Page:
Strong, intelligent and independent are the many terms used to describe a black woman. Now, AIDS is being added to the list. Representing only 12 percent of the population, African American men and women account for more than half of the AIDS cases in the United States.
Black women make up 72 percent of new AIDS cases, according to Antonne Moore, program director for the Black AIDS Institute, a non-profit organization dedicated to reducing HIV/AIDS in the black community.
In some cities, according to a representative from the AIDS crisis hotline, AIDS is the No. 1 killer of black women between the ages of 25 and 44. During a recent interview, Moore said a combination of factors like poverty, race and sexuality contribute to black women being the leading population of AIDS cases.
"We don’t see ourselves at risk and many people think HIV happens to others and not us," said Moore. Dillard students say that while peer pressure has been known to have a negative affect on many individuals, friends, in a positive effort toward saving a life, often force each other to practice safe sex.
"I have a big box of condoms in my room if anybody ever needs them and I keep one on my key chain," said Gary Butler, a junior political science major from Baker, La. In addition, Butler said he urges his peers to get tested on a regular basis.
"I think it is very necessary to get checked. I get tested every March and September and I encourage my friends but they act like they are afraid of the answer, which I think is very ignorant." Carla Banks, a senior physical therapy major from Los Angeles, Calif., is also in support of getting tested for AIDS, especially when having sex with a new partner.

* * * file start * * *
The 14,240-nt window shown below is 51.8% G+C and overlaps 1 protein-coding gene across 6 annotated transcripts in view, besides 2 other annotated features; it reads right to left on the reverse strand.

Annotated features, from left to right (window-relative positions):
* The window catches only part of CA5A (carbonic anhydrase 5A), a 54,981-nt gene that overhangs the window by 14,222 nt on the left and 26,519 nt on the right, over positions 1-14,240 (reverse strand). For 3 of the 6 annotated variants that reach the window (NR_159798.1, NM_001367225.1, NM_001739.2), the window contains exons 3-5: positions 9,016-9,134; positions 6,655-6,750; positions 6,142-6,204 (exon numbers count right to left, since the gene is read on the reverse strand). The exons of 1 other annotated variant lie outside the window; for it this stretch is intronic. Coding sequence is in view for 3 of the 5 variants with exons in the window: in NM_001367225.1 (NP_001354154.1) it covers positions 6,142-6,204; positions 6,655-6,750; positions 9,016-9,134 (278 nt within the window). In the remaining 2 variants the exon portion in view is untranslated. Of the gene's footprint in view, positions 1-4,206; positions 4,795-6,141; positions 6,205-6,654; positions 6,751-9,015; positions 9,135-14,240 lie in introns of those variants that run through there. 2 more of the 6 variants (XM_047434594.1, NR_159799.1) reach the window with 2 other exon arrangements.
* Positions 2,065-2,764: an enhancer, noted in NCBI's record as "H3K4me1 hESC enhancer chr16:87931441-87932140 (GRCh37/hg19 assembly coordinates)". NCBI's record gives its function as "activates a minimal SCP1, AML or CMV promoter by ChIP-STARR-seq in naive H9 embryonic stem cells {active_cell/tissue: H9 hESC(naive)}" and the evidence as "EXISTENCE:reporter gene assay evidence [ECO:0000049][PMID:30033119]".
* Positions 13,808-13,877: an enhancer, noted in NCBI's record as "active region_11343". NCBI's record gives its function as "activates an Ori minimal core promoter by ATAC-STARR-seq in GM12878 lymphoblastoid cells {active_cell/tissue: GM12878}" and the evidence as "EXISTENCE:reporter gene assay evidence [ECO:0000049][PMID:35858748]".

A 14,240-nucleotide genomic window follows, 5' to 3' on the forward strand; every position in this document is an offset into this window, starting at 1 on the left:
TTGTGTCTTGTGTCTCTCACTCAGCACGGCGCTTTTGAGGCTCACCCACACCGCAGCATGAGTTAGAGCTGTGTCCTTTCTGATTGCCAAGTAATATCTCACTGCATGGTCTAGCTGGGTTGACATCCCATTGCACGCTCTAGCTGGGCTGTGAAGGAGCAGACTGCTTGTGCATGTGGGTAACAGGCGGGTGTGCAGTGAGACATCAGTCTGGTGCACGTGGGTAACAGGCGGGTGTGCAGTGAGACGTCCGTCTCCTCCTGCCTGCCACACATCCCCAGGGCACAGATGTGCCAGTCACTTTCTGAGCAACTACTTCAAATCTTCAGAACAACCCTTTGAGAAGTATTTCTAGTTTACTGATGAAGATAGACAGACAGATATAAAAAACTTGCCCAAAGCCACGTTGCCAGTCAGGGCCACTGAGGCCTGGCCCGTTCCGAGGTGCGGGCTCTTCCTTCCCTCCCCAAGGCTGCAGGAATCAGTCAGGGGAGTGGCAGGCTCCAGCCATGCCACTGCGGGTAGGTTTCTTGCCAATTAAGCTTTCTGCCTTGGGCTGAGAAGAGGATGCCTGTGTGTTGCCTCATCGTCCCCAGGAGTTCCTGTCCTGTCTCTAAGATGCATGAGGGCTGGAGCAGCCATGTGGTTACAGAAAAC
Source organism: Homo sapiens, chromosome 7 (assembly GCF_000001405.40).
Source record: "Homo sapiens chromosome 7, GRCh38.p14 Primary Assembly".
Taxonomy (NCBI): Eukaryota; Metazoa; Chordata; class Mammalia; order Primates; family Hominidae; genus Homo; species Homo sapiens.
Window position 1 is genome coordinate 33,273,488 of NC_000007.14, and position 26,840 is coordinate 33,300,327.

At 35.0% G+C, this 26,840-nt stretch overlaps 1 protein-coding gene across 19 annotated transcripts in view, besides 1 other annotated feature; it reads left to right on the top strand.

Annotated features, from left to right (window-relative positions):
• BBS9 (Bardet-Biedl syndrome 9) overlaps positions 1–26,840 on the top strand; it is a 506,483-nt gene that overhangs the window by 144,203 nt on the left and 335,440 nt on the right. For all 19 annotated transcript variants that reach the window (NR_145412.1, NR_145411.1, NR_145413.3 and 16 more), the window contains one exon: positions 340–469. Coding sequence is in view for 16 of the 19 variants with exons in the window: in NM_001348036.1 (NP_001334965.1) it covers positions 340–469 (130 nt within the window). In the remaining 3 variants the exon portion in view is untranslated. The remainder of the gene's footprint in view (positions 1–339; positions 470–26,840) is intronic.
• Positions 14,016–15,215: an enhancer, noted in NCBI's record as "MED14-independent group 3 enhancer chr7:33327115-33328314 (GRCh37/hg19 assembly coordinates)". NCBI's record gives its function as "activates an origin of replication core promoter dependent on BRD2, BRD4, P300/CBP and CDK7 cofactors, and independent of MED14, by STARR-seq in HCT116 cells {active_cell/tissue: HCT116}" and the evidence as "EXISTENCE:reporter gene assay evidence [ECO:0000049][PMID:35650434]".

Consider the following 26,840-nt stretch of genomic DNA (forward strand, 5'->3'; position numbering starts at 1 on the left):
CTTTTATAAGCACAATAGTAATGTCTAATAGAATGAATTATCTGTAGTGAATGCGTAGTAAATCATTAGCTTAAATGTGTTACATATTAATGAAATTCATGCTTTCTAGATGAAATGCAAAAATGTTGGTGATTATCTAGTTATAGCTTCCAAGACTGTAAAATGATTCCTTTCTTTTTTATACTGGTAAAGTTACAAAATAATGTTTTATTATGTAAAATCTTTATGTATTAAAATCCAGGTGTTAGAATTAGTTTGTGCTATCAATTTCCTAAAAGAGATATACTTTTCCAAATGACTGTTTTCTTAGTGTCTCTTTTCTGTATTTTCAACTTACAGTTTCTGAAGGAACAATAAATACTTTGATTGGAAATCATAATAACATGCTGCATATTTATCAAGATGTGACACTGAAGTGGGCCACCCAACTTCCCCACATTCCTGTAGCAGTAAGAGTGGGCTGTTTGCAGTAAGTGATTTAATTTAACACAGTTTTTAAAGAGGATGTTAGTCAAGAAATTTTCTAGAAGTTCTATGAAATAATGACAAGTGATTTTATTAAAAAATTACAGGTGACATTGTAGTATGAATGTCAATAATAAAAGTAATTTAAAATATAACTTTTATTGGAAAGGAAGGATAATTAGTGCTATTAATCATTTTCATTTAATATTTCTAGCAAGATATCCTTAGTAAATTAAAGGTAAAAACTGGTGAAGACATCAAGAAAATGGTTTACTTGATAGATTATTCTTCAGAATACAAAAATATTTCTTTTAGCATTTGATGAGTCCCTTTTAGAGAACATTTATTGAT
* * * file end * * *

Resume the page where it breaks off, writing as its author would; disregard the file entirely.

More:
"You have to make sure you don’t have anything before you sleep with people," said Banks. "It should be common sense to protect yourself and other people."
Although AIDS is noticeably rising in the community, some students are not necessarily aware of the serious nature of this disease.
According to statistics from the Kaiser Family Foundation State Health Fact Sheet, 75 percent of African Americans of all ages account for new AIDS cases in Louisiana and over 7,000 people have died from AIDS since December 2002. Many students who chose not to be identified have confessed to having unprotected sex on many occasions with several different partners.
They said the feeling of sex being all natural is worth the risk for the time being. Moore said that while sex is enjoyable, students should be aware of the need to protect themselves and in regards to HIV/AIDS, abstinence, of course, is the best alternative.
However, she said there are more than enough ways to stay safe. Countless efforts have been made by various universities to increase AIDS awareness, especially among black students.
Students at Johnson C. Smith University in North Carolina are required to take an HIV 101 seminar course as a part of their freshman orientation, according to Maya Gibbons, director of counseling and testing center at the university.
Additionally, Gibbons said a peer education program is active on the campus with 25 peer educators who provide a variety of prevention activities.
"Our main goal is to give students information on how to stay safe, protected and armed with proper prevention strategies," said Gibbons. Students have adhered to the many prevention methods and, as a result, have changed their past sexual behavior.
"I don’t rush into sex like I used to," said Butler. "In high school it was all about getting in the drawers." Moore advises students to recognize the value of their life and understand how simple and necessary it is to protect yourself. Moore said, "You have to realize your life is important and your life is worth saving."